African nations are highly susceptible to the prolongation of diseases and illnesses that can easily be eradicated or non-existing in Western countries. The Ebola epidemic that was believed to be have been halted in three of the hardest hit countries (Liberia, Sierra Leone, and Guinea) has resurfaced in Guinea.
The Center for Disease Control and Prevention (CDC) defines Ebola virus disease (EVD) as a rare and deadly viral illness that is reportable to the National Notifiable Disease Surveillance System (NNDSS) in all U.S. states and territories; early recognition of EVD is critical for infection control. Fatality rate varies from 25% to 90% depending on how early it was detected. Victims of Ebola develop a hemorrhagic fever that starts within a few hours internally and the signs and symptoms start as early as two days. The initial symptoms are fever, sore throat, pain and headaches, which then progress to vomiting, diarrhea and rash. All these symptoms lead to other bodily functions such as the liver and kidneys being decreased and the victim lose fluid at an alarming rate, which is trigger from low blood pressure. Their organs began to fail internally and externally. It’s important to dispose the body properly because direct contact with body fluids such as blood of an infect person can lead to contamination and infection to individuals who comes in contact with the infected person.
The World Health Organization (WHO) announced last week (March 18) that a mother and her 5-year-old son in Guinea have tested positive for Ebola. Furthermore, the patients, who have been transported to a treatment facility, were among the four surviving relatives health officials tested after three unexplained deaths in the family, the WHO noted (Vence 2016).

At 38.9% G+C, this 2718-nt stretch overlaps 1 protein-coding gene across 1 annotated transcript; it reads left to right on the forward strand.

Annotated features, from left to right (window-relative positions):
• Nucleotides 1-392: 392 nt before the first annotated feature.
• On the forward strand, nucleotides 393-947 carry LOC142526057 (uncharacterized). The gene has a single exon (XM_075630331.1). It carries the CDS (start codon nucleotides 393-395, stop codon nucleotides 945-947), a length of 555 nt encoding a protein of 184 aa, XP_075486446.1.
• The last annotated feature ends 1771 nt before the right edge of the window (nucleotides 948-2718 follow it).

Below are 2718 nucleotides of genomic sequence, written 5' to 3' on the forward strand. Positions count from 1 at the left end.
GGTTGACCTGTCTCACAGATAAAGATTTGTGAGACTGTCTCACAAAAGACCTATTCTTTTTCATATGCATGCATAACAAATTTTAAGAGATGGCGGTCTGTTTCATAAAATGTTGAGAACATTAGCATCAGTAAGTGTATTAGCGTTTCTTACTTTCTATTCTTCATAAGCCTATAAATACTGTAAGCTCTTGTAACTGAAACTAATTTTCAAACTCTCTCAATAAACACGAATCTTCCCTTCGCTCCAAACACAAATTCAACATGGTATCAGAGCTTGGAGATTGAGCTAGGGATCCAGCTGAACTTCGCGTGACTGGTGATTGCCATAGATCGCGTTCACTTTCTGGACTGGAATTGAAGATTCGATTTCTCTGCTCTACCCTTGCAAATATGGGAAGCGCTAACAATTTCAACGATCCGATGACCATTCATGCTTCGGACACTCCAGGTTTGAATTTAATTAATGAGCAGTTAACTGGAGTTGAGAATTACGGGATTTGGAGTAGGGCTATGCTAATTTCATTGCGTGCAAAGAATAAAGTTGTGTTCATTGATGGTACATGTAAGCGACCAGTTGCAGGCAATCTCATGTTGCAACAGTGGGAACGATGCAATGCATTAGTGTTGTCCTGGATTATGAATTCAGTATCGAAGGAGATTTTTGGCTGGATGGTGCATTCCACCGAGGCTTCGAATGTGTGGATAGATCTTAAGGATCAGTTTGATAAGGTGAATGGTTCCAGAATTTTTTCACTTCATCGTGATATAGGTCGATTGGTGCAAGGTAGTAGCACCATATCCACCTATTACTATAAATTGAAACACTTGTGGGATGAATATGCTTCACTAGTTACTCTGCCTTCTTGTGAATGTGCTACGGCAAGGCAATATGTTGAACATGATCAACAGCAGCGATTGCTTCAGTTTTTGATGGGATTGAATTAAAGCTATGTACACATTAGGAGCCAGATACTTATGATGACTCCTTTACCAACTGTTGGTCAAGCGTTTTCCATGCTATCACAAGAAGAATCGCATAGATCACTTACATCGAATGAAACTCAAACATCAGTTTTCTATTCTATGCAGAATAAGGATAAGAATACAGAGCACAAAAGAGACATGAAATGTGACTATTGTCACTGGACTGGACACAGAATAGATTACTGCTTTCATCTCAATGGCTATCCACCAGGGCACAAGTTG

Many countries took preventive measures to protect their citizens. For example, some countries that were bordering the Ebola affected countries closed their boarders as well as halting flights from those in Ebola affect countries. With the new case in Guinea, Jonathan Paye-Layleh of BBC Africa, reports that Liberia has closed part of the border with Guinea. Minister Eugene Nagbe noted that the closure “will remain indefinite until we review the situation in Guinea.” Jonathan noted that despite parts of the border being closed, many people are doubtful that the border restriction will prevent the moving in and out of people.
The WHO continues to stress in a statement saying that Sierra Leone, as well as Liberia and Guinea, are still at risk of Ebola flare-ups, largely due to virus persistence in some survivors, and must remain on high alert and ready to respond. The WHO further emphasis that in order for there to be “zero” Ebola cases in the country and declare Ebola free, 42 days have passed since the last confirmed case has tested negative twice for the virus on blood samples. Also, “After the 42-day period has elapsed, each country should maintain a system of heightened surveillance for a further 90 days, and ensure ongoing EVD surveillance and notification thereafter” (WHO).
Liberia has endured